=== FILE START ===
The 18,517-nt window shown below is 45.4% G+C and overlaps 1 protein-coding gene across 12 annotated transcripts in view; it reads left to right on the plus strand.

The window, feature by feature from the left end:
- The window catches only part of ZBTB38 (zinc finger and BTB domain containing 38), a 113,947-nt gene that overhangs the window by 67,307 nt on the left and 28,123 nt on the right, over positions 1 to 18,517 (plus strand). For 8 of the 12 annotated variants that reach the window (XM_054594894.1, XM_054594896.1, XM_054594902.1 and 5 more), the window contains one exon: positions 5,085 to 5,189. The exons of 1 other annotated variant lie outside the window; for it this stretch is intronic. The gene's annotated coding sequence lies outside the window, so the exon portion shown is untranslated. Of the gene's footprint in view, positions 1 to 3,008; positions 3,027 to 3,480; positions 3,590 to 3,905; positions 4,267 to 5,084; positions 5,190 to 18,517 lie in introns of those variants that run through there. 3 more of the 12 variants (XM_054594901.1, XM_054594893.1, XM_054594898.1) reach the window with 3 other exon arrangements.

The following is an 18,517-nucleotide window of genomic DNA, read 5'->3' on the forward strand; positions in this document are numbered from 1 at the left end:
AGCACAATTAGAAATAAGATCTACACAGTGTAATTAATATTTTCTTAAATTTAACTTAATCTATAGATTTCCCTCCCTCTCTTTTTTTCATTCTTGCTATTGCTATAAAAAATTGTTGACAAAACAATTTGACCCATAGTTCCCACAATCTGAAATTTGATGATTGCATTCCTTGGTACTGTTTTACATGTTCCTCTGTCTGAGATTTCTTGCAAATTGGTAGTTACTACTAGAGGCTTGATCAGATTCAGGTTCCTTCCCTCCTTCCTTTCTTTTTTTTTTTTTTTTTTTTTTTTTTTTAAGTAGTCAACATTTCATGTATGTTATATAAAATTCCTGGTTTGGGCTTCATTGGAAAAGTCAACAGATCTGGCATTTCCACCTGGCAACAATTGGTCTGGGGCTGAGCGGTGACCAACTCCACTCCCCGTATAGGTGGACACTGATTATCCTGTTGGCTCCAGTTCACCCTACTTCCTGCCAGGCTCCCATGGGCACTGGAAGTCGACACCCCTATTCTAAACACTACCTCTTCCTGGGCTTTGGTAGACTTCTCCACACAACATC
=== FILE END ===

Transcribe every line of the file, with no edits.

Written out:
The 18,517-nt window shown below is 45.4% G+C and overlaps 1 protein-coding gene across 12 annotated transcripts in view; it reads left to right on the plus strand.

The window, feature by feature from the left end:
- The window catches only part of ZBTB38 (zinc finger and BTB domain containing 38), a 113,947-nt gene that overhangs the window by 67,307 nt on the left and 28,123 nt on the right, over positions 1 to 18,517 (plus strand). For 8 of the 12 annotated variants that reach the window (XM_054594894.1, XM_054594896.1, XM_054594902.1 and 5 more), the window contains one exon: positions 5,085 to 5,189. The exons of 1 other annotated variant lie outside the window; for it this stretch is intronic. The gene's annotated coding sequence lies outside the window, so the exon portion shown is untranslated. Of the gene's footprint in view, positions 1 to 3,008; positions 3,027 to 3,480; positions 3,590 to 3,905; positions 4,267 to 5,084; positions 5,190 to 18,517 lie in introns of those variants that run through there. 3 more of the 12 variants (XM_054594901.1, XM_054594893.1, XM_054594898.1) reach the window with 3 other exon arrangements.

The following is an 18,517-nucleotide window of genomic DNA, read 5'->3' on the forward strand; positions in this document are numbered from 1 at the left end:
AGCACAATTAGAAATAAGATCTACACAGTGTAATTAATATTTTCTTAAATTTAACTTAATCTATAGATTTCCCTCCCTCTCTTTTTTTCATTCTTGCTATTGCTATAAAAAATTGTTGACAAAACAATTTGACCCATAGTTCCCACAATCTGAAATTTGATGATTGCATTCCTTGGTACTGTTTTACATGTTCCTCTGTCTGAGATTTCTTGCAAATTGGTAGTTACTACTAGAGGCTTGATCAGATTCAGGTTCCTTCCCTCCTTCCTTTCTTTTTTTTTTTTTTTTTTTTTTTTTTTTAAGTAGTCAACATTTCATGTATGTTATATAAAATTCCTGGTTTGGGCTTCATTGGAAAAGTCAACAGATCTGGCATTTCCACCTGGCAACAATTGGTCTGGGGCTGAGCGGTGACCAACTCCACTCCCCGTATAGGTGGACACTGATTATCCTGTTGGCTCCAGTTCACCCTACTTCCTGCCAGGCTCCCATGGGCACTGGAAGTCGACACCCCTATTCTAAACACTACCTCTTCCTGGGCTTTGGTAGACTTCTCCACACAACATC